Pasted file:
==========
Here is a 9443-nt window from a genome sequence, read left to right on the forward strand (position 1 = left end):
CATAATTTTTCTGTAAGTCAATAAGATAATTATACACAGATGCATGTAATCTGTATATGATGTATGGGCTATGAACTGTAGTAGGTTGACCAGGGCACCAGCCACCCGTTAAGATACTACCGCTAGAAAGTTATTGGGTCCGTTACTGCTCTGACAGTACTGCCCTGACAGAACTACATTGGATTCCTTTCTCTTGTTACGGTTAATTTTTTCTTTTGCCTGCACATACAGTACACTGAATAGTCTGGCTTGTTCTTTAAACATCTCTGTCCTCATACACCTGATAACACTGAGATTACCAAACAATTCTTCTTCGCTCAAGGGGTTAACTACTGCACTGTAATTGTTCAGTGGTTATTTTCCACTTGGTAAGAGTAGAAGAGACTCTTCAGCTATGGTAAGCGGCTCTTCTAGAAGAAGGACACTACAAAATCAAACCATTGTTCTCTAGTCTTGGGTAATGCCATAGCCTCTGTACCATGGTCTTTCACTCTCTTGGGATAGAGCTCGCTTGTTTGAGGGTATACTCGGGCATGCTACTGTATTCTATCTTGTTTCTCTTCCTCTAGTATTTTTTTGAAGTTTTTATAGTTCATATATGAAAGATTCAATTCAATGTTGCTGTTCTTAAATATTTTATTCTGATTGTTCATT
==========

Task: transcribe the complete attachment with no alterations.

Here is a 9443-nt window from a genome sequence, read left to right on the forward strand (position 1 = left end):
CATAATTTTTCTGTAAGTCAATAAGATAATTATACACAGATGCATGTAATCTGTATATGATGTATGGGCTATGAACTGTAGTAGGTTGACCAGGGCACCAGCCACCCGTTAAGATACTACCGCTAGAAAGTTATTGGGTCCGTTACTGCTCTGACAGTACTGCCCTGACAGAACTACATTGGATTCCTTTCTCTTGTTACGGTTAATTTTTTCTTTTGCCTGCACATACAGTACACTGAATAGTCTGGCTTGTTCTTTAAACATCTCTGTCCTCATACACCTGATAACACTGAGATTACCAAACAATTCTTCTTCGCTCAAGGGGTTAACTACTGCACTGTAATTGTTCAGTGGTTATTTTCCACTTGGTAAGAGTAGAAGAGACTCTTCAGCTATGGTAAGCGGCTCTTCTAGAAGAAGGACACTACAAAATCAAACCATTGTTCTCTAGTCTTGGGTAATGCCATAGCCTCTGTACCATGGTCTTTCACTCTCTTGGGATAGAGCTCGCTTGTTTGAGGGTATACTCGGGCATGCTACTGTATTCTATCTTGTTTCTCTTCCTCTAGTATTTTTTTGAAGTTTTTATAGTTCATATATGAAAGATTCAATTCAATGTTGCTGTTCTTAAATATTTTATTCTGATTGTTCATT